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Catching up to technology

My Take | December 11, 2023 | By: Janet Preus

The first motor vehicles hit the road in the 1880s, but according to, the first laws to regulate them, enacted by Connecticut almost 20 years later in 1901, set speed limits of 12 MPH on city streets and 15 MPH on country roads. That’s it. The sum total of traffic laws for “motors.”

I’m inching toward a comparison with a technology that could be, in the long term, similarly impactful. Maybe that’s a stretch, but what will be done with smart textiles beyond our current imaginings … well, there’s no telling, is there? The industry is now dealing with critical questions: what standards should be applied, and how will regulations be formulated, enacted and enforced? 

Thirty years after the first vehicle appeared there were thousands of cars on the road with virtually no laws regulating traffic, beyond speed limits. The development of automobiles and other vehicles roared right past laws faster than states could think laws up, never mind some sort of national-level regulation of these new-fangled contraptions. Seatbelts didn’t show up until the 1950s; the Department of Transportation wasn’t established until 1966. So, yes, there is precedence for new technologies challenging our ability to standardize, test and create meaningful laws to guard public safety. 

We are not all that far away from a 30-year marker for smart fabrics. Are we in a similar situation with smart textile products and e-textiles? They’re still not that widely available to consumers, whose interest is surely impacted by their prices. Simply understanding them better would boost the trust level, which is where standards will be enormously helpful.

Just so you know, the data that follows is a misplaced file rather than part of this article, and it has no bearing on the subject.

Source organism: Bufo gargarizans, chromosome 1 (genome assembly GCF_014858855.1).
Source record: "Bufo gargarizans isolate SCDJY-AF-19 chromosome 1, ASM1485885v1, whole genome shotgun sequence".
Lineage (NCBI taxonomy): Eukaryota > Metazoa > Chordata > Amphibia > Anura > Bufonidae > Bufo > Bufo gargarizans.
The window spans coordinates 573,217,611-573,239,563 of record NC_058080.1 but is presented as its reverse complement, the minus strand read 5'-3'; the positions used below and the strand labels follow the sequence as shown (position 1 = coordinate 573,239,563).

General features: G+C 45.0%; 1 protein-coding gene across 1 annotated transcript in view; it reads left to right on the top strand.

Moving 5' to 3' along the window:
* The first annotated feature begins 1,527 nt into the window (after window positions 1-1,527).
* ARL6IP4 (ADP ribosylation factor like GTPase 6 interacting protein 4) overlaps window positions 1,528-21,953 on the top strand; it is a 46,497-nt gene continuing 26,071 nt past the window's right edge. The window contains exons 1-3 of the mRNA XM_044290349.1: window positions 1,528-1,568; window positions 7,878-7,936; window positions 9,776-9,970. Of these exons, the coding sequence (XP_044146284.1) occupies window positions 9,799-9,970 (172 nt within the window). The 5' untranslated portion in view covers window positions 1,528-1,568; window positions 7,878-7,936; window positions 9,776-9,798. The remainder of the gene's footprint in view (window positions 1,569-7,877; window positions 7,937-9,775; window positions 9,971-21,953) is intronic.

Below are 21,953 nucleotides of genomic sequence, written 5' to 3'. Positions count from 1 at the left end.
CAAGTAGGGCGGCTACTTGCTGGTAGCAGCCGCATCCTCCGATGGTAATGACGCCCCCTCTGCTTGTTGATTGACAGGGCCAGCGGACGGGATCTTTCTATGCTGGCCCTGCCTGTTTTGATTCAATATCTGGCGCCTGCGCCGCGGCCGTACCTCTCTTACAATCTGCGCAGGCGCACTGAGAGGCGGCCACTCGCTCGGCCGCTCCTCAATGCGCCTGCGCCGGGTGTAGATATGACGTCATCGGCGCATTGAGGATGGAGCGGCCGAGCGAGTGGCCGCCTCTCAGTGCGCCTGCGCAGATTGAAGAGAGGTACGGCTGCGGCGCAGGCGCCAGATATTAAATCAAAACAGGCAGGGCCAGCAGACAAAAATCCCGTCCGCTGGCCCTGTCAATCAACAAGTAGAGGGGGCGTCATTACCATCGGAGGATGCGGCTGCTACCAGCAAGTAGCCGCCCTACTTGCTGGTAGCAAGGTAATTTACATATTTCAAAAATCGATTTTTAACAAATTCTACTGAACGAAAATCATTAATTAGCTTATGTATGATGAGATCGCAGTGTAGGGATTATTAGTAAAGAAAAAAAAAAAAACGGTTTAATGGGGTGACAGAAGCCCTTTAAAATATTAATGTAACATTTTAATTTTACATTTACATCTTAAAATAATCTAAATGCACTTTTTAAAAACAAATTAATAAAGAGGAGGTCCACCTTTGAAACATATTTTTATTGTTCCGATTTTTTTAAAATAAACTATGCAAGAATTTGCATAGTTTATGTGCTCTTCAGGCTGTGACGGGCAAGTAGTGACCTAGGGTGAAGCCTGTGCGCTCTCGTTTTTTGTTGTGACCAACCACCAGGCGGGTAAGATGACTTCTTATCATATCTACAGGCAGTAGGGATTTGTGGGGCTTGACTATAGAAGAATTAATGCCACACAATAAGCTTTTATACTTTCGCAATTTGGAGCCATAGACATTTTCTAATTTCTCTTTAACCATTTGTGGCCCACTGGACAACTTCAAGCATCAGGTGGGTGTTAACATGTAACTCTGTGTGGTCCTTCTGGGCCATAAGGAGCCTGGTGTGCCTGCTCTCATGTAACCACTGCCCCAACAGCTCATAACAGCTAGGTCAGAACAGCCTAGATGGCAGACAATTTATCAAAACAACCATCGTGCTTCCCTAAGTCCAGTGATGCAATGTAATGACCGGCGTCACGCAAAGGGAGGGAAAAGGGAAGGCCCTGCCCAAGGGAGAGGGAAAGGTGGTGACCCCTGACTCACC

The development of smart fabric technologies and applications may seem slow—and the benefit of these advanced materials may not always be clear—but R & D continues with breakthroughs on meaningful (if incremental) improvements being announced fairly regularly, from my vantage point. Conformity in testing and established standards are trying to stay with these new developments, but how do you regulate something that isn’t “done” yet? 

Such is the challenge facing the regulation of all new technologies. In the early stages of anything new—including cars—inventors and entrepreneurs just went for it. By the time the impact of the invention was upon us, there was nothing to do but act as quickly as possible to respond. But “quick” is not the point with something as complex as an e-textile wearable, for example. Absolute reliability in the product’s functionality is the goal, and developing a testing process that connects with a meaningful standard, which will meet or surpass (eventual) government regulations, takes time.

Keep in mind that the work on standards in this industry is being done in large part by volunteers. If the potential commercial value of smart fabrics were more widely acknowledged, perhaps there would be more money behind expediting the procedure—if more money would, in fact, speed things up. 

Among the “ifs” lurks another question. What about artificial intelligence, which is also here, and also lacking regulation. If the effort to establish smart fabric standards could get more support, maybe it could serve to help in the effort to establish gates for AI. That development will be taken up soon in another blog post on this site. 

Janet Preus is senior editor of Textile Technology Source. She can be reached at

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